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Photography Boot Camp ll 5 Common Photography Mistakes

Author: Libby

Welcome to the Printique Photography Boot Camp. Over the month of June, we will be dissecting the 5 biggest mistakes photographers make.  Thanks to all of the feedback we received, this mini boot camp course will hopefully educate and inspire photographers to avoid these common pitfalls and focus on their vision instead.
 Number 1. White Balance
This is perhaps one of the trickiest steps to learn. But you’ll see after some testing and experimenting, you’ll soon be able to white balance instantly without second guessing yourself. Most professional dslr’s come with pre-determined white balance settings. Here is a general break down of what you can expect from each turn of the dial.
 

  • Auto – This will normally be the first stop on the white balance dial. It is the safest and generally pretty accurate.  Your camera makes a best guess on each click under various lighting situations.  You’ll find it works pretty well, but it may not be the best for trickier lighting.

autowb

  • Tungsten –  This setting is usually symbolized with a little bulb and is for shooting indoors, especially under incandescent lighting. It generally cools down the colors in photos. (2850-3200K)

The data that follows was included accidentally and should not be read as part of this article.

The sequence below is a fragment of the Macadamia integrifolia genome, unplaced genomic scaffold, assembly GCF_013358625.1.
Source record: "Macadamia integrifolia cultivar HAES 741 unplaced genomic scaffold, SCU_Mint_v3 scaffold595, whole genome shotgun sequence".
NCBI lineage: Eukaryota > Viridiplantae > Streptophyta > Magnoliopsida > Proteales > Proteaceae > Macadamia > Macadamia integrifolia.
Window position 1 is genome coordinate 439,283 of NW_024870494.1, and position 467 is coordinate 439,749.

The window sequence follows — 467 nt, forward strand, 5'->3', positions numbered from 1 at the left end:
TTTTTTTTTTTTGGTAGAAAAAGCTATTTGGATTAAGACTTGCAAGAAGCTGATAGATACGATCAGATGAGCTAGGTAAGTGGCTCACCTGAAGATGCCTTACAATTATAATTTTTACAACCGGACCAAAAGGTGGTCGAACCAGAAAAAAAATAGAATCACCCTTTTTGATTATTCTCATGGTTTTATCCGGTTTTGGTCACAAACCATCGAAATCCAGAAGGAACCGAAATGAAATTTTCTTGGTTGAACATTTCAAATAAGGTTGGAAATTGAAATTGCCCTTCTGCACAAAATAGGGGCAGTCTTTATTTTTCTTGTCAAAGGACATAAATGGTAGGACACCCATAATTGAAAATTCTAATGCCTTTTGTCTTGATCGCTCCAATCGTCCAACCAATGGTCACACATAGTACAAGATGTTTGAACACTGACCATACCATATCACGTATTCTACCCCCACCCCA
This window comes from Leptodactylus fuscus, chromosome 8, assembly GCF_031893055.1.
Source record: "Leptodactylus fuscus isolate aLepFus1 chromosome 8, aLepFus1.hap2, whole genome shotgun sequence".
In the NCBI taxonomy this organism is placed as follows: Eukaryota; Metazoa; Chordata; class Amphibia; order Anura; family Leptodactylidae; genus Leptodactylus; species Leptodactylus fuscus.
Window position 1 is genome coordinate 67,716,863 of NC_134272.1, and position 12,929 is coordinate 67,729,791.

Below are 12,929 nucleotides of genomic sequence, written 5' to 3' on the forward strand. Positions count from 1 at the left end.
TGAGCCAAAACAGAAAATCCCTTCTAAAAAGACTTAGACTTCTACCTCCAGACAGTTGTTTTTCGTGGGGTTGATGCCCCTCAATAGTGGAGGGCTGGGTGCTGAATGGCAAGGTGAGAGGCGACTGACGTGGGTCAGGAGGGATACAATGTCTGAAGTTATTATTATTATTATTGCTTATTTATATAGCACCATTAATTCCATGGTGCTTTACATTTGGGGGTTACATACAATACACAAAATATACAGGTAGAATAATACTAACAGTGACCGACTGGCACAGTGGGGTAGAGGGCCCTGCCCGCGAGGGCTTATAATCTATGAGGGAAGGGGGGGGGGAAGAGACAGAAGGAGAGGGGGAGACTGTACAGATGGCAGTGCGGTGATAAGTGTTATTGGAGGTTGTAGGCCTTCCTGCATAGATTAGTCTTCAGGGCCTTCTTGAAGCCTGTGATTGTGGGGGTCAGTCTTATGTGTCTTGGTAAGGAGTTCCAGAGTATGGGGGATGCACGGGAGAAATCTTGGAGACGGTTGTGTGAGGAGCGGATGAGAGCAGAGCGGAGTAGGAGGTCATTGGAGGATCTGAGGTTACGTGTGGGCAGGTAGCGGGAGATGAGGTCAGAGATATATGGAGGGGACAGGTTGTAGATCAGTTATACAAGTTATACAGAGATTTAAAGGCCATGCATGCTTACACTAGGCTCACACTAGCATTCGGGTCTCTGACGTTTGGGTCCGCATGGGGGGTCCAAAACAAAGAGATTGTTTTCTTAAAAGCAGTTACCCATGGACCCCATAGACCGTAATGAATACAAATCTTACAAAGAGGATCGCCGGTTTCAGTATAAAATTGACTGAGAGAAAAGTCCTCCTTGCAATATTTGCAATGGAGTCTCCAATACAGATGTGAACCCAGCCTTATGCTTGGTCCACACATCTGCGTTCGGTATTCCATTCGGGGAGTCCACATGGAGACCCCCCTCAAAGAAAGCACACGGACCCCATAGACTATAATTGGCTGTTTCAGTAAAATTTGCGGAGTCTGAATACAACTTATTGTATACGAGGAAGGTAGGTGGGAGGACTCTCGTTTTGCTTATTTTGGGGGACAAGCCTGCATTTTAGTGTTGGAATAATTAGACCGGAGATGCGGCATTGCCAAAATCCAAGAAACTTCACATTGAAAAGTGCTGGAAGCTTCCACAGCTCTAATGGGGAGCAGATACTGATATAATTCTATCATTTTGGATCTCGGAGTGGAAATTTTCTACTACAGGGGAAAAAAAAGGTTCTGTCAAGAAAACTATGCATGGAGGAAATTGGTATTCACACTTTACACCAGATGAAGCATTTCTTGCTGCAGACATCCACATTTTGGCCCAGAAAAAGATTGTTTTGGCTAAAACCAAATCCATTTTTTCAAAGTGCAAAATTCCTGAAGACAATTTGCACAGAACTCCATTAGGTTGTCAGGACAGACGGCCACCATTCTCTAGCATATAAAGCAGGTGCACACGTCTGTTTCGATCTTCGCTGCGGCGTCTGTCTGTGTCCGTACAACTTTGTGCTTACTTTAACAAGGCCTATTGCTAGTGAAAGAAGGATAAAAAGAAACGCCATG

lbulbwb2

  • Fluorescent – This compensates for the ‘cool’ light of fluorescent light and will warm up your shots. Although it’s warmer than tungsten, it is still quite cool. (3800-4000K)
  • florwb3

 

  • Daylight/Sunny – This is the white balance option for when the sun is at its brightest and you are outside. It adds warm tones to the image to combat the very high color temperature.

sunwb4

  • Cloudy – This setting generally warms things up a touch more than daylight mode. (6000-6500K)

partsunnywb6

  • Flash – The flash of a camera can be quite a cool light so in this mode you’ll find it warms up your shots a touch.(5200-5500K)

flashwb5

  • Shade – The light in shade is generally cooler  than shooting in direct sunlight so this mode will warm things up a little.(7000-7500K)

shadewb7
You may have noticed there are numbers and the letter “K” after each setting mentioned above. This shows the range of Kelvin temperatures for each mode. Below, Courtney Slazinik of Click it Up a Notch explains what Kelvin means and how to get off manual white balance settings for good.

Thank you Courtney. Tune in next week when we share the second most common mistake photographers make. Can you guess what it is?